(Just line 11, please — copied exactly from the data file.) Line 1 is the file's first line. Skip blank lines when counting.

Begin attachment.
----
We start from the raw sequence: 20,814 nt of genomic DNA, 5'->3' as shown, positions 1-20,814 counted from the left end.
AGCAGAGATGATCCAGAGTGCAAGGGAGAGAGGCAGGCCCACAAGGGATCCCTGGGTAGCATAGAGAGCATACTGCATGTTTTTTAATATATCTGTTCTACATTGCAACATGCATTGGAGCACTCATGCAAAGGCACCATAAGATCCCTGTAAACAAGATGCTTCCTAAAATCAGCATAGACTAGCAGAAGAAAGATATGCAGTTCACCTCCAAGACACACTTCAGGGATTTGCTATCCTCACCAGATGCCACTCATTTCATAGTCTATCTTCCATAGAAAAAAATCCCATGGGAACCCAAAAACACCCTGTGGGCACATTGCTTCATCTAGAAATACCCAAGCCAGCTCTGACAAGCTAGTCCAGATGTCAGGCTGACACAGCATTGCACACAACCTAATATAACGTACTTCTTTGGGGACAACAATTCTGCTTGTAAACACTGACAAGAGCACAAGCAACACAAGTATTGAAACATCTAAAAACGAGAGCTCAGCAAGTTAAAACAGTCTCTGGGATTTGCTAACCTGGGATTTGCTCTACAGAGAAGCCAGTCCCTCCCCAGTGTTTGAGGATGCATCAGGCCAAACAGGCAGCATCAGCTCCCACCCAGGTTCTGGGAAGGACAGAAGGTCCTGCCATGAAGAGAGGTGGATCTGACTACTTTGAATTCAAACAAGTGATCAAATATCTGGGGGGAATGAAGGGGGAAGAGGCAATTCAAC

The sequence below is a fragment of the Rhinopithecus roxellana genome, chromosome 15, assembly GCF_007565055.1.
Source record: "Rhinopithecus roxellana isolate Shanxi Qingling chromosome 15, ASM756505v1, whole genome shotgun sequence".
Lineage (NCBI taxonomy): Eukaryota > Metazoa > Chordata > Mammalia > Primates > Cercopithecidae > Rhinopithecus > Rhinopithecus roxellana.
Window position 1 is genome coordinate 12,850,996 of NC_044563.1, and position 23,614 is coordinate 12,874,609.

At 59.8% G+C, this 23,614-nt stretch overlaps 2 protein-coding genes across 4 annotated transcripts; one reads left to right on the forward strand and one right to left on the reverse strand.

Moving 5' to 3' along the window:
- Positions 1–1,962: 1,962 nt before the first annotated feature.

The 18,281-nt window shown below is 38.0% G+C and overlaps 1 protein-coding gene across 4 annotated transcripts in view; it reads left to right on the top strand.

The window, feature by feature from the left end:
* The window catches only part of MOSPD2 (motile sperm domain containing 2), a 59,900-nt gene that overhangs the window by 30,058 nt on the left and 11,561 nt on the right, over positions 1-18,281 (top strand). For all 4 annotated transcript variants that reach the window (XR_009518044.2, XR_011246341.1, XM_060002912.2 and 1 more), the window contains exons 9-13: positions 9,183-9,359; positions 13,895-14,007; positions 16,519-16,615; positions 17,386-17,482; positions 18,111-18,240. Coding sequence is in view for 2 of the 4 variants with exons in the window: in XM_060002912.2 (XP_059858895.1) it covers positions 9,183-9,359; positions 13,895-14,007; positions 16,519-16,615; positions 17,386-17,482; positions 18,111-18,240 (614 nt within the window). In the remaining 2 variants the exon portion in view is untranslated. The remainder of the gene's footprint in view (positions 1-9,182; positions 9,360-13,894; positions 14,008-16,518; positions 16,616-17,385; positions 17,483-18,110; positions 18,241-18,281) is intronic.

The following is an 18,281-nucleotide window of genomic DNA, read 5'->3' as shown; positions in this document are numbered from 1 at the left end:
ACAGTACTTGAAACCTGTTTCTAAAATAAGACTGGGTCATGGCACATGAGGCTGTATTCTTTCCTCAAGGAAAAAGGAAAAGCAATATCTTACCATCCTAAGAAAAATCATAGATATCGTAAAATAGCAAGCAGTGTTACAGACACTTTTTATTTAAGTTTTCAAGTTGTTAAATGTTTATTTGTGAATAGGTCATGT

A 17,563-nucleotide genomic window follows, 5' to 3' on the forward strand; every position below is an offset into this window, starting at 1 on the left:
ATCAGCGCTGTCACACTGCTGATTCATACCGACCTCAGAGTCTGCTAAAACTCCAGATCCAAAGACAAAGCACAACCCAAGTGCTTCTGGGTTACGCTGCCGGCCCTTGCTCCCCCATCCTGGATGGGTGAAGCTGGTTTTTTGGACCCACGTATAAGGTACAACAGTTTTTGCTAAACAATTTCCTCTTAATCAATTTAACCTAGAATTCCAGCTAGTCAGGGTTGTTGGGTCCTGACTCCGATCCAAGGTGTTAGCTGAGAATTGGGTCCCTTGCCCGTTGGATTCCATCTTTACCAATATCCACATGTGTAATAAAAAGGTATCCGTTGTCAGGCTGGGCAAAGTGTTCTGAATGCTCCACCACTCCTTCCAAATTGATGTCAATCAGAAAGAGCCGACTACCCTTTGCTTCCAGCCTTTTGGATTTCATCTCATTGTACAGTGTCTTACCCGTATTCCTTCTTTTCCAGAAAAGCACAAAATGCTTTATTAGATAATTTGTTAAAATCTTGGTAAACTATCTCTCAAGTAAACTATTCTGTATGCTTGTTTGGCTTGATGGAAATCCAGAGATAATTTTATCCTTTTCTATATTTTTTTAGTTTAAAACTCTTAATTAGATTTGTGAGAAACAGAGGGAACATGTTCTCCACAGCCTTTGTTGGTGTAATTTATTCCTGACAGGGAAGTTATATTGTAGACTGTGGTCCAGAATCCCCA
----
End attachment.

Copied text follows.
The window, feature by feature from the left end: